RossJamieson.com


Computer Science Contests

What's the benefit of writing contests?
a. The biggest benefit is actually from practising. By attempting to solve more and more problems, you increase:
i. Your understanding of the language
ii. Your ability to problem solve
iii. Your speed
iv. Your confidence
b. These will all help in computer science classes too, not to mention that problem solving and confidence are transferrable
c. If you do well on a contest, it's something that can go on your university applications. If you don't do well, then you don't need to mention it, and it won't hurt your application.

Where can I practice?
a. To practice, I suggest you sign up for a website with many practice problems, such as:
--- Don Mills Online Judge
--- Sphere Online Judge
--- Project Euler
--- Codeforces
b. I like DMOJ because you can sort by "points", which gives a good indication of the difficulty of the problem.
c. SPOJ also lets you sort by difficulty
d. In other websites, the best way to start with easier problems is to sort by number of people who solved it, and start with the ones solved by many people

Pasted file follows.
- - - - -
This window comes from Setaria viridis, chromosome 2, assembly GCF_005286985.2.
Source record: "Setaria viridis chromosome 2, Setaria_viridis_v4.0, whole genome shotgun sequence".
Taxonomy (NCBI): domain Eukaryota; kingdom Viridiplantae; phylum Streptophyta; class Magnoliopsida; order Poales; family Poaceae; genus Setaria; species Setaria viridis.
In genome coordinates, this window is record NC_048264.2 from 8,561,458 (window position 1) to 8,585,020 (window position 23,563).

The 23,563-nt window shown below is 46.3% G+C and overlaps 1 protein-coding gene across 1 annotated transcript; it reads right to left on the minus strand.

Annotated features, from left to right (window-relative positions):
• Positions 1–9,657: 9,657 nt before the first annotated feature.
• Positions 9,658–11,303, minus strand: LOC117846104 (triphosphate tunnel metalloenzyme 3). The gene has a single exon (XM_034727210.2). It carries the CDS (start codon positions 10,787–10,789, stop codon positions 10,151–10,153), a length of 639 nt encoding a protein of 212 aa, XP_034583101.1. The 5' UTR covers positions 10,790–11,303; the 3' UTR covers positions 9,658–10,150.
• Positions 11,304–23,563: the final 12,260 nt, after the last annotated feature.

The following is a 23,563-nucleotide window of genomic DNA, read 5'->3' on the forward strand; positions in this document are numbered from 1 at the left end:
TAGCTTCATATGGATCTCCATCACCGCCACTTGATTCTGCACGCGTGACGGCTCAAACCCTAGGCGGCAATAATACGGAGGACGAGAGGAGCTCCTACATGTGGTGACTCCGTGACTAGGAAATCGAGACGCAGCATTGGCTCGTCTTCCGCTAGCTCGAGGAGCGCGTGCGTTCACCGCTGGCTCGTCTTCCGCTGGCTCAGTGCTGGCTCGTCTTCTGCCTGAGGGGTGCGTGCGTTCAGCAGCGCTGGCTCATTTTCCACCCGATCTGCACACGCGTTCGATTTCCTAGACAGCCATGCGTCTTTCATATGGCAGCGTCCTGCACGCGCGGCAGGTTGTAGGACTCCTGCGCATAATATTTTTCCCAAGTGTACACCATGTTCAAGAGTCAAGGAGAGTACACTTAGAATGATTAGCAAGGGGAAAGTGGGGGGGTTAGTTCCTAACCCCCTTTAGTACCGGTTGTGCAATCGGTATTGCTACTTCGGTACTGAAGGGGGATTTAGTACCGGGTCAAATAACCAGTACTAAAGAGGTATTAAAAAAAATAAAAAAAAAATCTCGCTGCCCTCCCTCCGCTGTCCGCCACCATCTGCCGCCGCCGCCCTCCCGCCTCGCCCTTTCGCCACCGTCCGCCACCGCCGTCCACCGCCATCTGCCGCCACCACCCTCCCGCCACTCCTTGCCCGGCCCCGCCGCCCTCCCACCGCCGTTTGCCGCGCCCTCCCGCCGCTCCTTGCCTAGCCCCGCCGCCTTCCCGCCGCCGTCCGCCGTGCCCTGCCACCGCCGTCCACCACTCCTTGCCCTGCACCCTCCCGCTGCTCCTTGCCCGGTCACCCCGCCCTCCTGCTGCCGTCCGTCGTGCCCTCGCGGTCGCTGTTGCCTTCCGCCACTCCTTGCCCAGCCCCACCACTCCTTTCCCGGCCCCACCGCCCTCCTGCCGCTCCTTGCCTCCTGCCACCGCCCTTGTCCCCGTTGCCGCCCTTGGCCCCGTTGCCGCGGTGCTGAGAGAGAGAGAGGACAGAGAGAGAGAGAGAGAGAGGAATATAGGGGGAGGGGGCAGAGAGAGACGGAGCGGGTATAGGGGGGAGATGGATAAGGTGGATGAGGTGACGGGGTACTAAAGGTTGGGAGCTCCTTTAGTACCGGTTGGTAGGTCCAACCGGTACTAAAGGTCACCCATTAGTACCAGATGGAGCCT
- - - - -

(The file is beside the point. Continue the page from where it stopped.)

What should I practice?
a. "easy" problems are ones where you immediately know how to code a solution and can do it without any difficulty
This is not a great stage to practice, since it's too easy

b. The next stage of difficulty is a problem where you can think of an algorithm, and coding it takes some work, but you can do it without learning totally new things
i. This is a great stage to do lots and lots of practice, because you will develop what you know, and future problems that would have been in this category are now "easy" for you
ii. This means that when you write a real contest, you'll be able to do the easier questions in less time, giving you more time for the hardest stuff
iii. (Or when you write a test in class)

c. Sometimes the solution requires algorithms you haven't heard of before, or features of a language
i. This is where you start learning more brand new stuff
ii. More features will also come in higher-level courses
iii. More algorithms will come in upper-year university, but you can get ahead of the curve by learning some (one at a time!) and practising problems that use it

d. Another way you can learn more is by reading a solution for a question that you couldn't get an algorithm for, then implement (code) the solution
Try not to copy; instead, try to understand it, and then recreate it, one section at a time

So what contests are there?
a. The #1 contest we promote is the Canadian Computing Competition, run by the University of Waterloo
b. Websites like DMOJ and Codeforces run their own contests, and run contests for other organizations
c. ECOO is another high school contest (with limited enrolment)
d. Some Toronto high schools run contests